The article then turns to questions of authorship, showing that courts have decided in motion picture cases to zoom out and treat the dominant author of the motion picture as the author, rejecting the theory that an actor creates a distinct work in a scene for which the actor is primarily responsible. The article then dives deeper into the useful article doctrine, arguing that the Supreme Court, in its enigmatic recent decision in Star Athletica LLC v. Varsity Brands, Inc.,2 sent conflicting signals about how to frame the design features and the utilitarian aspects by zooming in on the chevrons on a cheerleading uniform in parts of the discussion and zooming out to look at the uniform as a whole in others.
Turning to the framing tests the courts have used, or could use, Kaminski and Rub argue that most courts use no test, showing the inconsistent framing in cases involving photographs copied from collections of photographs as an example. Courts sometimes ask whether something is a work or a constituent element by testing it for copyrightability, but the authors persuasively argue that this test does too little work. A market-based approach has some appeal, and some courts ask whether the putatively independent works can “live their own copyright life [sic].”3 A variant on this test is whether the putative work has independent economic value. The authors acknowledge the appeal and some utility of this approach, but they rightly caution that with increasing variety in bundling and unbundling of works in digital form, market signals are less likely to provide stable guidance.
The closing section of the article argues that judicial flexibility in framing the work is beneficial because it allows courts to tailor protection and remedies with respect to policy considerations such as: the incentives-access tradeoff, managing transaction costs, and channeling creativity. As a result, permitting inconsistent framing depending on the doctrinal context provides some benefit. Small units may be copyrightable, and therefore works, for the purposes of copyrightability, but if each copyrightable unit is eligible for a separate award of statutory damages, existing problems with proportionality in statutory damages would become greatly magnified, for example.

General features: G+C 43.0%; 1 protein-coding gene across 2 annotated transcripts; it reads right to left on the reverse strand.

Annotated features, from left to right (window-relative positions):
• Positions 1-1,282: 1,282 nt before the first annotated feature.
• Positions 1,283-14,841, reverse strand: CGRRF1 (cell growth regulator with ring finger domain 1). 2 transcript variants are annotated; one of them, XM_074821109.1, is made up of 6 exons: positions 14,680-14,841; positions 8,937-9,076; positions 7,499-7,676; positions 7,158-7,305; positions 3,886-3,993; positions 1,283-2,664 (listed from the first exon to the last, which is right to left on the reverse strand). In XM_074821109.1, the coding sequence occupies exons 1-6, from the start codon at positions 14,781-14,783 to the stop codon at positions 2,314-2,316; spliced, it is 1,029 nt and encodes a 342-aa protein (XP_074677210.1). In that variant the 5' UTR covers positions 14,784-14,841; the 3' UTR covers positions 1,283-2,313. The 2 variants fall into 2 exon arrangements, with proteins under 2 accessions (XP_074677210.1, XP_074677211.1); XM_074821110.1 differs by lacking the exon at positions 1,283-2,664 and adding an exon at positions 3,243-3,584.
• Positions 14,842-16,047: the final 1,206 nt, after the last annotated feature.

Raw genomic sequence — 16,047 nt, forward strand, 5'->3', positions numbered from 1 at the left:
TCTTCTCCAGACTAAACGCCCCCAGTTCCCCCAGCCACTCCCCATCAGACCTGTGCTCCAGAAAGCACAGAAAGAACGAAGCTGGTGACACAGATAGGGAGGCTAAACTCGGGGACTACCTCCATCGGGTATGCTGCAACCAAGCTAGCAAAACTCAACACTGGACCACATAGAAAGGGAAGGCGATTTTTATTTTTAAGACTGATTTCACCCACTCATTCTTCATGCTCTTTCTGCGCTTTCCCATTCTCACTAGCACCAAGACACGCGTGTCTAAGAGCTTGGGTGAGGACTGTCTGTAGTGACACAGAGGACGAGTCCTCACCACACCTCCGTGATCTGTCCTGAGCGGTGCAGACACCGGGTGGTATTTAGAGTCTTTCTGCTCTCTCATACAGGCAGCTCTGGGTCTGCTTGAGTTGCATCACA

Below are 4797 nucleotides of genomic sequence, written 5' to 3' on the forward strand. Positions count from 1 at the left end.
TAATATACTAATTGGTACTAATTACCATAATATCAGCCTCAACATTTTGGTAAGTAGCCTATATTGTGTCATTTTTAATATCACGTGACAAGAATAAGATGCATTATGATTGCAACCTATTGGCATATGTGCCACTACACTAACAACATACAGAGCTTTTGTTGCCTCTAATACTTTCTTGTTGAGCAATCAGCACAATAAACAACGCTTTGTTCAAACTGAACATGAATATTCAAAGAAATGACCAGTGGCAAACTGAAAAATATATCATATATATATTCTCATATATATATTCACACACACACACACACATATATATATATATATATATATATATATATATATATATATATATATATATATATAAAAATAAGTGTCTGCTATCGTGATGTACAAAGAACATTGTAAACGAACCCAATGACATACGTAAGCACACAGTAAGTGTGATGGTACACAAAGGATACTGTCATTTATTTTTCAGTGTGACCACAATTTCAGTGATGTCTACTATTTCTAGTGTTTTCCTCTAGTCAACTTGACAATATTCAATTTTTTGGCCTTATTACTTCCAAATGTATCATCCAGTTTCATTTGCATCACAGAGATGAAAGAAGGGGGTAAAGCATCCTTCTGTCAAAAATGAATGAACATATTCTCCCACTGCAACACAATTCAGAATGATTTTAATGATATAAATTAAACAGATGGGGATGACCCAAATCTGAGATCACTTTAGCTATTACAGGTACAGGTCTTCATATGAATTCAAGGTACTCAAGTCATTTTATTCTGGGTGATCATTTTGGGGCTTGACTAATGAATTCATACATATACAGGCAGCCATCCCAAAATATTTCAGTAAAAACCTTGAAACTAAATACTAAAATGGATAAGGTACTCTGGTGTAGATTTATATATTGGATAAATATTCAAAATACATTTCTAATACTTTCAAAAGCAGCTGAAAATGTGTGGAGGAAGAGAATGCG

The authors set an ambitious task for themselves, and their ability to range across the copyright caselaw is impressive. Two caveats: As a reader, I would have liked to see greater engagement with Justin Hughes’s article on microworks,4 which the authors acknowledge that they are building on, particularly when considering the available framing tests. I also think that the framing choices they discuss in the subsections on fair use, statutory damages, and Section 201(c) are qualitatively related but distinct because the decisions in the cases discussed there focused more on choosing which work – the collective work or the contribution to the collective work – to focus on rather than whether to zoom in or out on aspects of the work, as in the substantial similarity or useful article cases. That said, Kaminski and Rub make a persuasive case that courts should more explicitly identify and justify their framing choices about the relevant work(s) when applying the wide range of doctrines tied to the “work.”
- 802 F.3d 1012 (9th Cir. 2015).
- 137 S. Ct. 1002 (2017).
- Gamma Audio & Video, Inc. v. Ean-Chea, 11 F.3d 1106, 1116 (1st Cir. 1993).
- Justin Hughes, Size Matters (or Should) in Copyright Law, 74 Fordham L. Rev. 575 (2005).